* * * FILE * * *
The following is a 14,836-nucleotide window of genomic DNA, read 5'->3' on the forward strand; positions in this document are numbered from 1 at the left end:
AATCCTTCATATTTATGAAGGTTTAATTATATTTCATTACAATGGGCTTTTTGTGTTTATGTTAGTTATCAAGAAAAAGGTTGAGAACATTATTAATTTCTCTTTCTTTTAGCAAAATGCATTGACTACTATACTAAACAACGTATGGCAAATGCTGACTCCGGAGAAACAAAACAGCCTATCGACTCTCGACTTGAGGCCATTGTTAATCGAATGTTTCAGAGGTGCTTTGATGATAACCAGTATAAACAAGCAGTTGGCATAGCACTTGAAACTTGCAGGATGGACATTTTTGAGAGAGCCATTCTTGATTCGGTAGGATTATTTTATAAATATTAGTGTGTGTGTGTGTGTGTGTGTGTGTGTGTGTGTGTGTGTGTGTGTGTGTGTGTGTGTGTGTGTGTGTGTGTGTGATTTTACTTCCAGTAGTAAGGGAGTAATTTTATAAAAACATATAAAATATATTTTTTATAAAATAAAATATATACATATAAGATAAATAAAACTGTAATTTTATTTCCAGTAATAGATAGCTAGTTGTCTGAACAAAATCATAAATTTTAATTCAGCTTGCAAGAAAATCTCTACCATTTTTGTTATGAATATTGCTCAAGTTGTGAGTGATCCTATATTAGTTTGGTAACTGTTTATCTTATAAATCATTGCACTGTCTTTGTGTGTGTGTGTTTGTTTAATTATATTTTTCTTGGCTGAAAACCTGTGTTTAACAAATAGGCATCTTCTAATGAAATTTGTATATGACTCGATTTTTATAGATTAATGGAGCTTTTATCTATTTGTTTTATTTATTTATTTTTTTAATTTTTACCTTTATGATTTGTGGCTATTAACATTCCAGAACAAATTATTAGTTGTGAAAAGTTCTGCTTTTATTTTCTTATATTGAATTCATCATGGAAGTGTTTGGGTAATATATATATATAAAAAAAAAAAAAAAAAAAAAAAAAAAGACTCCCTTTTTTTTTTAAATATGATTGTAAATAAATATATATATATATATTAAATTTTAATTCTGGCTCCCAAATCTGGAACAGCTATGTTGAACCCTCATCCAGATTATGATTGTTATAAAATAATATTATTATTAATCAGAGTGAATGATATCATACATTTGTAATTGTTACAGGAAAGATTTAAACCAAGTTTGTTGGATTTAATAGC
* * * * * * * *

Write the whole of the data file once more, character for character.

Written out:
The following is a 14,836-nucleotide window of genomic DNA, read 5'->3' on the forward strand; positions in this document are numbered from 1 at the left end:
AATCCTTCATATTTATGAAGGTTTAATTATATTTCATTACAATGGGCTTTTTGTGTTTATGTTAGTTATCAAGAAAAAGGTTGAGAACATTATTAATTTCTCTTTCTTTTAGCAAAATGCATTGACTACTATACTAAACAACGTATGGCAAATGCTGACTCCGGAGAAACAAAACAGCCTATCGACTCTCGACTTGAGGCCATTGTTAATCGAATGTTTCAGAGGTGCTTTGATGATAACCAGTATAAACAAGCAGTTGGCATAGCACTTGAAACTTGCAGGATGGACATTTTTGAGAGAGCCATTCTTGATTCGGTAGGATTATTTTATAAATATTAGTGTGTGTGTGTGTGTGTGTGTGTGTGTGTGTGTGTGTGTGTGTGTGTGTGTGTGTGTGTGTGTGTGTGTGTGTGATTTTACTTCCAGTAGTAAGGGAGTAATTTTATAAAAACATATAAAATATATTTTTTATAAAATAAAATATATACATATAAGATAAATAAAACTGTAATTTTATTTCCAGTAATAGATAGCTAGTTGTCTGAACAAAATCATAAATTTTAATTCAGCTTGCAAGAAAATCTCTACCATTTTTGTTATGAATATTGCTCAAGTTGTGAGTGATCCTATATTAGTTTGGTAACTGTTTATCTTATAAATCATTGCACTGTCTTTGTGTGTGTGTGTTTGTTTAATTATATTTTTCTTGGCTGAAAACCTGTGTTTAACAAATAGGCATCTTCTAATGAAATTTGTATATGACTCGATTTTTATAGATTAATGGAGCTTTTATCTATTTGTTTTATTTATTTATTTTTTTAATTTTTACCTTTATGATTTGTGGCTATTAACATTCCAGAACAAATTATTAGTTGTGAAAAGTTCTGCTTTTATTTTCTTATATTGAATTCATCATGGAAGTGTTTGGGTAATATATATATATAAAAAAAAAAAAAAAAAAAAAAAAAAAGACTCCCTTTTTTTTTTAAATATGATTGTAAATAAATATATATATATATATTAAATTTTAATTCTGGCTCCCAAATCTGGAACAGCTATGTTGAACCCTCATCCAGATTATGATTGTTATAAAATAATATTATTATTAATCAGAGTGAATGATATCATACATTTGTAATTGTTACAGGAAAGATTTAAACCAAGTTTGTTGGATTTAATAGC